NI LabVIEW Assists Creation of Cell Culture Mapping System

  Print

""

- Andrew Madry, Madry Technologies Pty Ltd.

The Challenge:
Measuring the electrical signals from a grid of electrodes in contact with a single layer of beating heart cells in a culture.

The Solution:
Using LabVIEW, PXI, and DAQ to help configure a complete data acquisition, processing, and display system.

Author(s):
Andrew Madry - Madry Technologies Pty Ltd.

Initial System Considerations
Madry Technologies Pty. Ltd. is a scientific and engineering consultancy business based in Sydney, Australia. One of our specialty areas includes working closely with biomedical researchers to develop data acquisition and analysis systems.

In one of our recent projects, electrophysiology researchers at Westmead Hospital in Sydney required a system to acquire and analyze signals measured using a microelectrode array. During this study, researchers grow a single layer of heart cells in a culture on the electrode array. As the living cells beat, the researchers obtain valuable information related to heart rhythm disorders from the electrical signals measured in the cell culture.

Apart from the fact that off-the-shelf software lacked the specialized analysis functions the researchers required, the system hardware requirements posed several technology challenges given the available budget. The basic hardware requirements for the system included:

  • Simultaneous sampling of 64 channels at high data rates of up to 70 kHz with possibility of future channel expansion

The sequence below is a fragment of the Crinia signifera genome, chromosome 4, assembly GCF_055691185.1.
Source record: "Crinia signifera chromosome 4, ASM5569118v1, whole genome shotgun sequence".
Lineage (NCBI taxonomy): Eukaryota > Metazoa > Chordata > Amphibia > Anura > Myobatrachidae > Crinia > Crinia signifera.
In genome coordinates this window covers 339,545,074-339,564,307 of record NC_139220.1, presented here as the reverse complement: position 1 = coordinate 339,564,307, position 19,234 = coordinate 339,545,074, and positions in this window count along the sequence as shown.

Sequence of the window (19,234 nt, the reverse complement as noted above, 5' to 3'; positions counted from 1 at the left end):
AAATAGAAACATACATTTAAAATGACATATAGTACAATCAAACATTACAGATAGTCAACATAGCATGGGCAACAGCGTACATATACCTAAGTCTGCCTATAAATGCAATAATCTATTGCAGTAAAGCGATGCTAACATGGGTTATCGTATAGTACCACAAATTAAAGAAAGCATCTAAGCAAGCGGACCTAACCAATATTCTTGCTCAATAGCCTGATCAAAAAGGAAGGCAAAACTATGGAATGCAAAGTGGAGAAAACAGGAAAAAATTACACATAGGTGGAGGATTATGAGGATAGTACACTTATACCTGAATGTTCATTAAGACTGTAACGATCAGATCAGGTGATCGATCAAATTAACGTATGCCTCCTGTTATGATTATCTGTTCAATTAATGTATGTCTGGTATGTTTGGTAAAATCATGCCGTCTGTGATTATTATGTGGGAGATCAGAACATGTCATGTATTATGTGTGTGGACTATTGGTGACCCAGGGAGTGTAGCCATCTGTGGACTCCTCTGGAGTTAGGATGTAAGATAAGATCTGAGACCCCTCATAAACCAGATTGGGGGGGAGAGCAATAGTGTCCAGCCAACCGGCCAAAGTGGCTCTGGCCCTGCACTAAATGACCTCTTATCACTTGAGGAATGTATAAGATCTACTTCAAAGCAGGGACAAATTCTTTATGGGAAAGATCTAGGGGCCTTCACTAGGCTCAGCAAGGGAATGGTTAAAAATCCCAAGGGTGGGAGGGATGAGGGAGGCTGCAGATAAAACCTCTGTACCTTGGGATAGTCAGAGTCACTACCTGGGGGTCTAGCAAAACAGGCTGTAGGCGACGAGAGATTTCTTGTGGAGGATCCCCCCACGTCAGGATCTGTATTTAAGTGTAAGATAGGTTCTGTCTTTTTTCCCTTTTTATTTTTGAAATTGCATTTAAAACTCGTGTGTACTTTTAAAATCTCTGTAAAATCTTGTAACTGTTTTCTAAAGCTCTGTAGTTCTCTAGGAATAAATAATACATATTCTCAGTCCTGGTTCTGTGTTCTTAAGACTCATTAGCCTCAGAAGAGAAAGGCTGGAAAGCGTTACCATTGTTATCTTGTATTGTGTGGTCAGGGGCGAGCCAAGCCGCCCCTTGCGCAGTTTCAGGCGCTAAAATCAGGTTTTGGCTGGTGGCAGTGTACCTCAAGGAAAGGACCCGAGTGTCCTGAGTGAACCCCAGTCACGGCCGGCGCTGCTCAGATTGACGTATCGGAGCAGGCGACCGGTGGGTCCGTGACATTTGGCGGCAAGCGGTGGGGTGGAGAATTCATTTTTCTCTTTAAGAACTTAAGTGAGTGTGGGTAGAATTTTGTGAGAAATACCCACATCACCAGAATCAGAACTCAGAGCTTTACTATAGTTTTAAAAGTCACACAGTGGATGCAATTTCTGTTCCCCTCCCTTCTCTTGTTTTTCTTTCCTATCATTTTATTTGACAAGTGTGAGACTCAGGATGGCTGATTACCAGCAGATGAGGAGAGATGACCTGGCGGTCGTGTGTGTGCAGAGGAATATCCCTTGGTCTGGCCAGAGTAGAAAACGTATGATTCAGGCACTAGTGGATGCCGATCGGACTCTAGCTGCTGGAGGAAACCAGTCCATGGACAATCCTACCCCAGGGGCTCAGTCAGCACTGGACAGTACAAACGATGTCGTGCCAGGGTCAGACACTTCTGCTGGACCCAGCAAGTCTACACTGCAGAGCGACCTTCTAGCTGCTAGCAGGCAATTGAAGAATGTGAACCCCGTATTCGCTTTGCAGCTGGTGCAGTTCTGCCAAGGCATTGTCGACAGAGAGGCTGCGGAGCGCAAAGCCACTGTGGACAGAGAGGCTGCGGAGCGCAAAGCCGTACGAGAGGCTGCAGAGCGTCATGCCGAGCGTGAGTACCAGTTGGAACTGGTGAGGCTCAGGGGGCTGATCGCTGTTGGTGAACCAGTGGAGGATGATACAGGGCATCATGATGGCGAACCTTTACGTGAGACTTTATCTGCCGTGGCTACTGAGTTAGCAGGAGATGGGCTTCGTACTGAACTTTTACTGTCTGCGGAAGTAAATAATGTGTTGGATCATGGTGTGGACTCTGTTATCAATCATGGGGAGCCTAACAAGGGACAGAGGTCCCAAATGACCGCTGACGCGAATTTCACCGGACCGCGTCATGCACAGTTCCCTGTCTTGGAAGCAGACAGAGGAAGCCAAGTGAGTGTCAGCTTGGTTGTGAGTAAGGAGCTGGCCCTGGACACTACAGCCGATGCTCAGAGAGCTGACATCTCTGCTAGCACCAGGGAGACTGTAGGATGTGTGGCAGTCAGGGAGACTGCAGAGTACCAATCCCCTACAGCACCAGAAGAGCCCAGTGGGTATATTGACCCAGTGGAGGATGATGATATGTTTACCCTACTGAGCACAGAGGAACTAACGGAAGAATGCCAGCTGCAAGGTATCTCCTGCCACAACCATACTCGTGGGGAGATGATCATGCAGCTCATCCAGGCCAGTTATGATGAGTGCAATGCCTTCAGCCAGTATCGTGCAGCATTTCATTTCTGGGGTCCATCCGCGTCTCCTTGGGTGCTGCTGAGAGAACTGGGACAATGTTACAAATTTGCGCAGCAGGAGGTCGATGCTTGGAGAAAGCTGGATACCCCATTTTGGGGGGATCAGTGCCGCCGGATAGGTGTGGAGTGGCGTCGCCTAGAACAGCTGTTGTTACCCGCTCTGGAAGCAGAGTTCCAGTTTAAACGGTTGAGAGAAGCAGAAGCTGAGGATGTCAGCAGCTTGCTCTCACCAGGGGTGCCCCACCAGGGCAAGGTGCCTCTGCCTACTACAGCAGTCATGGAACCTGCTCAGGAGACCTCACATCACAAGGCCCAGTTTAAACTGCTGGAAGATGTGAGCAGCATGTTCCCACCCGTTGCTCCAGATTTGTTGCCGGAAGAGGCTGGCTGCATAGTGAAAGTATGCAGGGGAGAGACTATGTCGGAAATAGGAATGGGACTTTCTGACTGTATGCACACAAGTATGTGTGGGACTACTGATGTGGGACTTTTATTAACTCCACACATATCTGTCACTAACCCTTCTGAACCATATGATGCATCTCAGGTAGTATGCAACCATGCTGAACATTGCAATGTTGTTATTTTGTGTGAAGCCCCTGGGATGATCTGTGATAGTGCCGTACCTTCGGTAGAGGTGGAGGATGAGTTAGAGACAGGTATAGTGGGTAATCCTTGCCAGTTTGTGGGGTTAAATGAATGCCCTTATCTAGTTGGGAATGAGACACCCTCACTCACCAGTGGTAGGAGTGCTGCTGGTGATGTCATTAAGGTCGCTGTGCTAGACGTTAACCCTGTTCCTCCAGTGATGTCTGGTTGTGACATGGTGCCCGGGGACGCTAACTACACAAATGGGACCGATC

• Data storage to a hard disk at the same time as display, at a minimum of 10 MB/s
  • High quality graphics for data visualization



PXI Platform Selection
Considering the need for high-speed disk storage and advanced graphics for data visualization, we selected a Dell dual Xeon processor system with fast SCSI Ultra160 hard disks as the computer platform.

For ideal data acquisition needs, we chose the NI PXI platform. Most modern PCs only provide a small number of internal slots for plug in cards, but PXI forms an extension of the PC’s internal PCI bus and supports a large number of slots for instrument hardware. The ability to upgrade to more channels in the future, using either a larger chassis with up to 18 slots or multiple chassis, is another benefit of the PXI platform.

Four NI PXI-6070 1.25 MS/s E series multifunction DAQ cards assisted the sampling of 64 channels at up to 70 kHz per channel. The E series multichannel analog input cards successively sample input channels to each card using a multiplexer and a single high quality instrumentation amplifier and analog-to-digital converter. The software controls the time between the samples. For bandwidth limited signals, the relative channel timing can be recovered accurately. In this project, the ability to lock the timing signals of the individual cards together also became necessary so that researchers could obtain the relative timing between all channels in the system to the required accuracy.